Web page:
Don Cooper sits in the visitors' dugout at Rogers Centre, praises Chicago White Sox management for signing Jesse Crain last off-season and wonders how much better the relief pitcher's strong season could be.
The longtime pitching coach is still smarting over a scoring change by Major League Baseball following an April 29 game at Baltimore that resulted in four runs being charged to Crain, the Toronto-born right-hander, whose earned-run average climbed from 1.17 to 3.52.
There were two out in the seventh inning when Orioles outfielder Adam Jones hit a grounder to White Sox shortstop Alexei Ramirez, who bobbled the ball to load the bases and was charged with an error. Baltimore asked the league to review the call, and the error was changed to a hit.
"I don't know why [there was a scoring change]. I'd like to talk to someone because that was a ridiculous call," Cooper said during the White Sox's recent visit to Toronto. "He's got good numbers now [3.10 ERA, 28 strikeouts in 29 innings]. You take three or four runs away …"
It wasn't always this good for Crain, who began to turn around his game 13 months ago.
Sporting a 7.31 ERA on May 18, 2010, he whittled it down to 3.04 by season's end after allowing only eight earned runs over the final 45 of his 71 appearances, with four of those runs coming in the regular season finale versus the Blue Jays.
Crain's success coincided with a changed approach on the mound and the introduction of a new pitch.
Staying calm and not looking past the next pitch has done wonders for Crain, whose game face is evident during his bullpen warm-up.
"I don't try to be sharp in the bullpen. … I throw a lot quickly to try to get my arm loose, take a deep breath and just tell myself to focus on one pitch at a time," Crain said.
"If you start thinking about who's coming up next or 'I have to do this' or 'I have to do that,' you start letting the game get away from you and make bad pitches.
"I learned a lot last year. I'm able to slow the game down now, not trying to overthrow when I know I can throw a certain way and be able to throw strikes in key situations."
The addition of a fourth pitch, a split-finger change-up courtesy of Twins veteran pitcher Carl Pavano, has helped tremendously.
Unlike a slider and curveball, the pitch moves away from left-handed hitters, who have managed just three hits and a 0.86 ERA covering 11 innings against Crain.
So, why is it such an effective pitch versus lefties?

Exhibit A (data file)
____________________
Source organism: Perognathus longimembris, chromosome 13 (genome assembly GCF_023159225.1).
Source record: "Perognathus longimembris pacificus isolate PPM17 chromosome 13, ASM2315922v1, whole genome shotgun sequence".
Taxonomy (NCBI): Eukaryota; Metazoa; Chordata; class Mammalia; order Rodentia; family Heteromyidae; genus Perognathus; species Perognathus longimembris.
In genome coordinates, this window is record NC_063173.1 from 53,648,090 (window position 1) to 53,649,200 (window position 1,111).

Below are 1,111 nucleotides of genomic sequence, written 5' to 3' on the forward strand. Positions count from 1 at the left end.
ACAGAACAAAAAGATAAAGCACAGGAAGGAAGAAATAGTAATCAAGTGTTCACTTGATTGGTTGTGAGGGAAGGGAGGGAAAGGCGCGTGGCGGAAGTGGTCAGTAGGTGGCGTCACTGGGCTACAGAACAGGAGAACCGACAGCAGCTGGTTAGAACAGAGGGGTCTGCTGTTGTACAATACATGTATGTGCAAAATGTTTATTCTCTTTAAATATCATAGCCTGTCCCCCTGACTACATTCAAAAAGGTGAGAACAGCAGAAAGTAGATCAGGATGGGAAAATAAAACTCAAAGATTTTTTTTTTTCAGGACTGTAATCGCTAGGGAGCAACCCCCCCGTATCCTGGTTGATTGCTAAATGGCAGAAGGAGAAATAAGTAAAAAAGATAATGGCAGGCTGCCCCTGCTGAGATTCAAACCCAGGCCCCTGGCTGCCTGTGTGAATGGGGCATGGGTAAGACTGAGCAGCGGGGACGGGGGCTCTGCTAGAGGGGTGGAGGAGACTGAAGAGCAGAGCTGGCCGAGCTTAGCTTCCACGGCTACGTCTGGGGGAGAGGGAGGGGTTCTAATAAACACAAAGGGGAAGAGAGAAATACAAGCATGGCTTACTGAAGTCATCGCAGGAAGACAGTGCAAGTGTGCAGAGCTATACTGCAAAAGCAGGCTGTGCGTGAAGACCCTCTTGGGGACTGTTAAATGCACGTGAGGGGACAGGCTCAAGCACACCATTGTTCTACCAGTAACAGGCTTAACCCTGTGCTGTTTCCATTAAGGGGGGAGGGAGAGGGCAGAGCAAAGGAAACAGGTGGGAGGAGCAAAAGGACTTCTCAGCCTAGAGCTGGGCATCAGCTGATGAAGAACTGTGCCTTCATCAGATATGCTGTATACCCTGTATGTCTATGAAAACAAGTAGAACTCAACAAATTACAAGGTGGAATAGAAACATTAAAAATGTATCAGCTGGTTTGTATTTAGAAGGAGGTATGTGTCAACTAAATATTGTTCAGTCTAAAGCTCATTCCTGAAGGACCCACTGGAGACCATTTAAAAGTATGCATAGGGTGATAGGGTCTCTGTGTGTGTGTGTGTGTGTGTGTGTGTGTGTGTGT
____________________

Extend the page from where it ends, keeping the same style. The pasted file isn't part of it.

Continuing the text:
"Well, [the hitters] probably don't realize or know that I throw it," said Crain, who threw the change-up a little last season and more as spring training went along. "If you can throw a change-up it's one of the best pitches in the game. It just gives me an extra weapon. I use it against righties, too [who are hitting .206 against Crain].
"The grip is similar to a [split-finger fastball]. It's the only thing I've ever been able to throw that slows down. I haven't been able to throw a regular change-up because I can't get it to slow down. This one, for whatever reason, the way I throw it kind of flips and that's why I've kept throwing it."
Crain arrived in Toronto on May 25 and hadn't allowed a run in 11 previous appearances but has had a slow start to June, giving up runs in two of five outings through June 13, including two home runs, after allowing just one through the first two months of the season.
Still, he remains one of the main stabilizing forces in a White Sox bullpen that has seen Matt Thornton, Chris Sale and current closer Sergio Santos get a shot at the job.
Crain said he wouldn't complain if asked to close but he doesn't seem suited for the role. He blew 14 saves in 17 chances in seven seasons with Minnesota, while Santos has converted 12 of his first 14 but gave way to Crain for the save on June 11.
"I think he could close in some situations," said Cooper of Crain, "but he's made his mark in the American League being a good set-up guy.
"Jesse Crain has done a great job for us, a great acquisition. I love him. He's kind of old-school to me because he seems to be a low-maintenance guy. He comes to the park ready to compete every day.
"I liked what I saw from Crain in Minnesota but now that he's here and you see it on an everyday basis, it was a gain for us for sure [signing him]. We're glad we have him."